Experience Flagstaff’s scientific role in the Apollo Moon missions and the Flagstaff Lunar Legacy 18-month celebration of the 50th Anniversary of the first Moon landing. Mark your calendar for the Flagstaff lunar legacy launch event on Friday, July 20.
Enjoy a free concert, kids activities, special guests and presentations at the Orpheum Theater. Doors open at 5 p.m. with program liftoff at 5:30 p.m.
When Neil Armstrong stepped onto the Moon on July 20, 1969, he at once met the audacious challenge of President John F. Kennedy to land an American safely on the Moon, while turning our species into citizens of the world. Over the ensuing three years, 11 other people walked on and explored the Moon.
This made possible only with years of preparation occurring in Northern Arizona, including astronautoscience training, instrument development and lunar mapping.
Flagstaff’s lunar milestones:
Every one of the 12 astronauts who walked on the Moon, from Neil Armstrong to Gene Cernan, prepared for their journey in Northern Arizona.
Artists worked with scientists at Lowell Observatory to create detailed lunar topographic maps, while cartographers at the USGS Flagstaff Science Campus developed geological maps of the Moon.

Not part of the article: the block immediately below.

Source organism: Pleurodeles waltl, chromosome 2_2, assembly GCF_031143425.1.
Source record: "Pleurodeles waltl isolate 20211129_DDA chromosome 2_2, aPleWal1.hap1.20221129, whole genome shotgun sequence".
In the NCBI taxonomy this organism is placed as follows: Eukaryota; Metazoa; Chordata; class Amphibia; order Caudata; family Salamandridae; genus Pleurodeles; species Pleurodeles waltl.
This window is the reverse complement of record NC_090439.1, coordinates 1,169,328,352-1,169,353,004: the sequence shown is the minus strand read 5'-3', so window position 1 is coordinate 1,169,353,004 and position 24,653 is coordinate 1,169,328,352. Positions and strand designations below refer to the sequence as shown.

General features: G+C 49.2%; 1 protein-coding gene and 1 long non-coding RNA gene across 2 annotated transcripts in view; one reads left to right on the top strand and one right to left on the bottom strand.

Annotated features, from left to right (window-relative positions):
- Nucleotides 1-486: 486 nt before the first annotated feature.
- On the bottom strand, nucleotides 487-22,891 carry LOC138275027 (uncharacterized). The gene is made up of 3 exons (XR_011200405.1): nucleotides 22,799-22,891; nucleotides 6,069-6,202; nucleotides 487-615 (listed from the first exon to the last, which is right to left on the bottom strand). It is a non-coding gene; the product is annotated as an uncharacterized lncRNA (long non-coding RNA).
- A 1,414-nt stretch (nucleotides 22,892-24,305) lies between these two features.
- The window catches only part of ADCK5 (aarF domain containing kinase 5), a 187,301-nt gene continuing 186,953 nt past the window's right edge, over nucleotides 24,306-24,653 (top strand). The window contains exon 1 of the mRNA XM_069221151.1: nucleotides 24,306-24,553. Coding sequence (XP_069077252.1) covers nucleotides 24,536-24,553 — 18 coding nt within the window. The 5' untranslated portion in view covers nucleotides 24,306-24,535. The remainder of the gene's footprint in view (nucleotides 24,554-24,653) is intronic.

USGS Flagstaff Science Campus scientists taught astronauts geological principles and techniques at Meteor Crater, the Grand Canyon, Sunset Crater, and the cinder fields that blanket Northern Arizona.
Astronauts studied the Moon through telescopes at Lowell Observatory, Northern Arizona University and the US Naval Observatory. In addition, the Museum of Northern Arizona supplied office space.
Using explosives, scientists created a simulated lunar surface in the cinder field near Sunset Crater, complete with a network of craters modeled after authentic Moon craters for training astronauts and testing several lunar rover vehicle simulators (moon buggies) in the surrounding volcanic features.
For decades, Flagstaff has and continues to be an epicenter for space science studies.
The liftoff event launches July 20 in downtown Flagstaff at the Orpheum Theater and there are Flagstaff happenings throughout 2019, which include exhibits, lectures, book signings, demonstrations, lunar photography, guided hikes, entertainment and restaurants and bars offering moon-themed dishes and drinks. A calendar of events is available at
By Meg Roederer, a communications specialist at the Flagstaff Convention and Visitors Bureau.
Construction of Cinder Lake Crater Field #2 east of Flagstaff, a simulated lunar
consisting of 354 craters created with explosives, July 1968.
USGS Field Test Support Unit (left to right) Dick Wiser, John Hendricks,
Bill Tinnin and
Putty Mills with the Explorer, a lunar rover vehicle simulator at Cinder
Lake Crater Field east of Flagstaff,